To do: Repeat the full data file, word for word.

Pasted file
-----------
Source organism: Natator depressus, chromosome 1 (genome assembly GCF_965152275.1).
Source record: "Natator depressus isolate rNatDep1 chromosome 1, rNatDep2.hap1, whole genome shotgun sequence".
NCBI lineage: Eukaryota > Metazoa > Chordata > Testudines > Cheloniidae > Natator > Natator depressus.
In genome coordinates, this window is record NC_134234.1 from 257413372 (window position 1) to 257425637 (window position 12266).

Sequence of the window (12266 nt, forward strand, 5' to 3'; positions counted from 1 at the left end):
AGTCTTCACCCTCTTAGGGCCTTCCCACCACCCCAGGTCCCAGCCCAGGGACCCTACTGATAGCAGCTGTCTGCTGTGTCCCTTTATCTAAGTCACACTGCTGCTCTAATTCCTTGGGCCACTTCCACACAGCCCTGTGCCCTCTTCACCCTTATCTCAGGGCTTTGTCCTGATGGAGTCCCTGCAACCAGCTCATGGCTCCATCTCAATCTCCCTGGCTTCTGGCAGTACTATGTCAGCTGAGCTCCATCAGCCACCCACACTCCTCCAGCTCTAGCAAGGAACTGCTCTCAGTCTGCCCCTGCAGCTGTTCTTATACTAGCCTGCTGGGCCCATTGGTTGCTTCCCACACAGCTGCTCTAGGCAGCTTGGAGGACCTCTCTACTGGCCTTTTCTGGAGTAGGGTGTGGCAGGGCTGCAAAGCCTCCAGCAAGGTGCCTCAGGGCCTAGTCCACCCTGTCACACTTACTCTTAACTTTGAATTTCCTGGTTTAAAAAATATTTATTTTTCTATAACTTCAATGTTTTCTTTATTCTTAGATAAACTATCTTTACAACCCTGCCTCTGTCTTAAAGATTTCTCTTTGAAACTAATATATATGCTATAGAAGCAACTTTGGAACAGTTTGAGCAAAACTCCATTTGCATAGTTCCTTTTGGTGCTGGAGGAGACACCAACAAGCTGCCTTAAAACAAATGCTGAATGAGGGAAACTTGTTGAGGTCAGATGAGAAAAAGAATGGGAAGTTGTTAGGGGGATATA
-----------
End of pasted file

Source organism: Natator depressus, chromosome 1 (genome assembly GCF_965152275.1).
Source record: "Natator depressus isolate rNatDep1 chromosome 1, rNatDep2.hap1, whole genome shotgun sequence".
NCBI lineage: Eukaryota > Metazoa > Chordata > Testudines > Cheloniidae > Natator > Natator depressus.
In genome coordinates, this window is record NC_134234.1 from 257413372 (window position 1) to 257425637 (window position 12266).

Sequence of the window (12266 nt, forward strand, 5' to 3'; positions counted from 1 at the left end):
AGTCTTCACCCTCTTAGGGCCTTCCCACCACCCCAGGTCCCAGCCCAGGGACCCTACTGATAGCAGCTGTCTGCTGTGTCCCTTTATCTAAGTCACACTGCTGCTCTAATTCCTTGGGCCACTTCCACACAGCCCTGTGCCCTCTTCACCCTTATCTCAGGGCTTTGTCCTGATGGAGTCCCTGCAACCAGCTCATGGCTCCATCTCAATCTCCCTGGCTTCTGGCAGTACTATGTCAGCTGAGCTCCATCAGCCACCCACACTCCTCCAGCTCTAGCAAGGAACTGCTCTCAGTCTGCCCCTGCAGCTGTTCTTATACTAGCCTGCTGGGCCCATTGGTTGCTTCCCACACAGCTGCTCTAGGCAGCTTGGAGGACCTCTCTACTGGCCTTTTCTGGAGTAGGGTGTGGCAGGGCTGCAAAGCCTCCAGCAAGGTGCCTCAGGGCCTAGTCCACCCTGTCACACTTACTCTTAACTTTGAATTTCCTGGTTTAAAAAATATTTATTTTTCTATAACTTCAATGTTTTCTTTATTCTTAGATAAACTATCTTTACAACCCTGCCTCTGTCTTAAAGATTTCTCTTTGAAACTAATATATATGCTATAGAAGCAACTTTGGAACAGTTTGAGCAAAACTCCATTTGCATAGTTCCTTTTGGTGCTGGAGGAGACACCAACAAGCTGCCTTAAAACAAATGCTGAATGAGGGAAACTTGTTGAGGTCAGATGAGAAAAAGAATGGGAAGTTGTTAGGGGGATATA